Although this is a very simple model, it tells us a surprising amount about how an effective instructional design should look. If you believe that that learning works this way, even approximately, then the goal of training should be to drive learners through this cycles as efficiently as possible. To do this, we must:
- Give the learner a motivating mission (the goal).
- Put the learner in an appropriate context where he or she can act to achieve that goal in a realistic environment.
- Force a challenging decision that may lead to an expectation failure, then help the learner fix the expectation by explaining the failure.
- There are then two key things we can do to help the learner explain a failure:
- One is to show the consequences of the failure, which allows the learner to get feedback on what went wrong as they would in a natural environment.
- The other is to provide coaching, which helps the learner to understand expert theories and models that can help explain what is going on.
We can summarize the instructional design model that best fits our model of how learning works thusly:
MISSION -> CONTEXT -> CHALLENGE -> CONSEQUENCES & COACHING
If you agree with this model of how learning works, then this is the kind of training you should want to design. If you don’t agree… then it’s time to get to work on your own theory.
Learning is not preparation for life; learning is life. — John Dewey
Making correct predictions in pursuit of a goal is a pretty good definition of “intelligence”. — Steven Pinker
Mistakes are, after all, the foundations of truth, and if a man does not know what a thing is, it is at least an increase in knowledge if he knows what it is not.— Carl Jung
Give me a fruitful error any time, full of seeds, bursting with its own corrections. You can keep your sterile truth for yourself. — Vilfredo Pareto
That which does not kill us makes us stronger. — Friedrich Nietzsche
I have a radical opinion about instructional design: I think it should start from a clear understanding—or at least, a clear theory—of how people learn. This didn’t seem radical to me when I first migrated from my original field of artificial intelligence into training and education, but I quickly discovered that when I nattered on about how learning works in instructional design sessions, people tended to look at me as though I had gone off on a tangent about metaphysics or something. The topic of how people learn just doesn’t come up much in mainstream instructional design, and when it does come up, it is usually indirectly, through rules of thumb like “people learn better when you help them relate your lesson to their experience.”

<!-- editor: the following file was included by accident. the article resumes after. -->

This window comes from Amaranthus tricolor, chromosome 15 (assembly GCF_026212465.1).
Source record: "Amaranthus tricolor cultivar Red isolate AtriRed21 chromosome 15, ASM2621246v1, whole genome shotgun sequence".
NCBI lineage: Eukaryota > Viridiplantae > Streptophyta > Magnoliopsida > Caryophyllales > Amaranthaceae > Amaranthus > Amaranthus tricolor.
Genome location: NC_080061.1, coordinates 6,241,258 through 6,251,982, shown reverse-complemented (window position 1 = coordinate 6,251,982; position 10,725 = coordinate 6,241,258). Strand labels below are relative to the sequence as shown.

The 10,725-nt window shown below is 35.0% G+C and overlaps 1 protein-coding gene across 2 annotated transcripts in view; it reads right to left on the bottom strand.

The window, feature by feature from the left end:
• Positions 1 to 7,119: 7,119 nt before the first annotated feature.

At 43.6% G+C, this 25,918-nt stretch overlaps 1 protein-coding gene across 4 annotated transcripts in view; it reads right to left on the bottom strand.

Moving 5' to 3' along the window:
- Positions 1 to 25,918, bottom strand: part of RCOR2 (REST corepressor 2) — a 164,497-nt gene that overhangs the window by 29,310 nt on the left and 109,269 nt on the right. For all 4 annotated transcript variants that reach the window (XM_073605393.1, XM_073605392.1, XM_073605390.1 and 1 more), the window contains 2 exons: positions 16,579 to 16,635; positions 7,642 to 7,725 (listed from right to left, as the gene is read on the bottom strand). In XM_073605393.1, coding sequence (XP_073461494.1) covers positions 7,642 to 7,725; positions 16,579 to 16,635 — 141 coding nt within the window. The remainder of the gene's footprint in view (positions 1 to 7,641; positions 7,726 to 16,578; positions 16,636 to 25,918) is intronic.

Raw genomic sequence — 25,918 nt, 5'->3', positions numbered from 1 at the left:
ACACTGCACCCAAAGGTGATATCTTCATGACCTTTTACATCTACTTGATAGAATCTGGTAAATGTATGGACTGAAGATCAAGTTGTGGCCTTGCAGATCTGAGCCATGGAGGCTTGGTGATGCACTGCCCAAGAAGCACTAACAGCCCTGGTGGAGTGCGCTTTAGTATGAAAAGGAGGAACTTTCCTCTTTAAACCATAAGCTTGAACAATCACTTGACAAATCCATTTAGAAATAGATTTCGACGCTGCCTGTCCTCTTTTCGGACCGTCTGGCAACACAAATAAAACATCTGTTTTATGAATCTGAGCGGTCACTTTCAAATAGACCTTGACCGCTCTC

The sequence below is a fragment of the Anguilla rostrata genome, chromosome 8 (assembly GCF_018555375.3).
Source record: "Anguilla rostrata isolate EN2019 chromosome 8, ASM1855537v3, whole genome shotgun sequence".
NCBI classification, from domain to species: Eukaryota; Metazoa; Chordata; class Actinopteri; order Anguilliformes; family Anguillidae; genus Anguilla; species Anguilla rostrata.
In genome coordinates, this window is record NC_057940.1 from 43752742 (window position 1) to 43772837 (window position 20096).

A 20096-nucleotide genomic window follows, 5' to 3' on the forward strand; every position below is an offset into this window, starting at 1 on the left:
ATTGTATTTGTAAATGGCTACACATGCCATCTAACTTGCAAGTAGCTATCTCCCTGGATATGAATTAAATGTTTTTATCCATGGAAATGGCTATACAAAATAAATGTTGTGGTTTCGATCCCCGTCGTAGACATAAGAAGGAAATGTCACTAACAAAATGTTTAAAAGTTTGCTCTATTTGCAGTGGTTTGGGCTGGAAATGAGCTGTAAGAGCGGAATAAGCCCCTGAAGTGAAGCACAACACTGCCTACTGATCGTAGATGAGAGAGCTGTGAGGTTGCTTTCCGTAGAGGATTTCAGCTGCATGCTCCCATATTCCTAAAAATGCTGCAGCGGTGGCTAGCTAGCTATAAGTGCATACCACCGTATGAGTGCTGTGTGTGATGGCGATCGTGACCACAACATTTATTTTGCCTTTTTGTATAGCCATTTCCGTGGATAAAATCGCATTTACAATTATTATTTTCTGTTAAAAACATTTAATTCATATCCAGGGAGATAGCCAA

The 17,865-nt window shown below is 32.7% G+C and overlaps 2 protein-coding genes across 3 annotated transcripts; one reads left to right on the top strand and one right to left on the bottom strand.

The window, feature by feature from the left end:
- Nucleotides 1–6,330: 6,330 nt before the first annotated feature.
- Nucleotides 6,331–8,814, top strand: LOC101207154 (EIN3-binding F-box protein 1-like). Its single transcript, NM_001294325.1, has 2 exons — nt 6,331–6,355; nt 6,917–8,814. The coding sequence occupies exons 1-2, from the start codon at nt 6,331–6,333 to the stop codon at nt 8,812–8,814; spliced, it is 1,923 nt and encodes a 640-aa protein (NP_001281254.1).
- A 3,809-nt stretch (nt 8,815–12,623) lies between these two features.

The main reason, I think, is that instructional design is often seen as a kind of trade, almost like, say, plumbing. No one expects plumbers to be whizzes at hydrostatics. Similarly, a lot of instructional designers seemingly prefer to be left alone to get on with their work without having to be responsible for messy theories of how the brain works.
The problem is that learning is not a solved problem in the sense that building construction is. Following standard practices in the construction industry gets you a building that works; following standard practices in instructional design often gets you a course that doesn’t. To do better, I believe that instructional designers need to develop a better understanding of how learning actually happens, and use this as a guide to produce better designs.
So in this column I want to do my part to to try to make that happen by giving my answer to the question, how do people learn?
I want to begin by considering an example. Because I think discussions like this often go wrong from the start due to a modern tendency to see learning as something that happens in a classroom—and also just for fun–I’ve decided to set my example in a time before formal education. So, for the sake of argument, imagine that you are a homo erectus living in the Indus river valley in, oh, say, about 500,000 BC. Let’s say that you are walking home from the fishing hole in the twilight when suddenly, in a blur of motion, a tiger leaps from the brush directly into your path.
There’s of course a good chance you won’t survive this encounter. In this case the removal of your possibly maladapted genetic strain from the gene pool may help your species adapt through natural selection. It’s cold comfort to you, but over time, as tigers take their toll, the surviving population will come to feature traits that are better adapted to a tiger-rich environment—being able to run fast, say, or being smart enough to avoid tiger-rich places and times.
But let’s be optimistic, and assume you escape. In this case, there is better news: rather than sacrificing yourself to help your species adapt, you will instead get the chance to adapt as an individual. You can’t suddenly get faster, of course, or grow claws or wings, or anything like that. But you will change your behavior. For example, it is more than likely that you won’t dawdle at the fishing hole in the evening any more. You may choose a different path home as well. And so on. This is learning.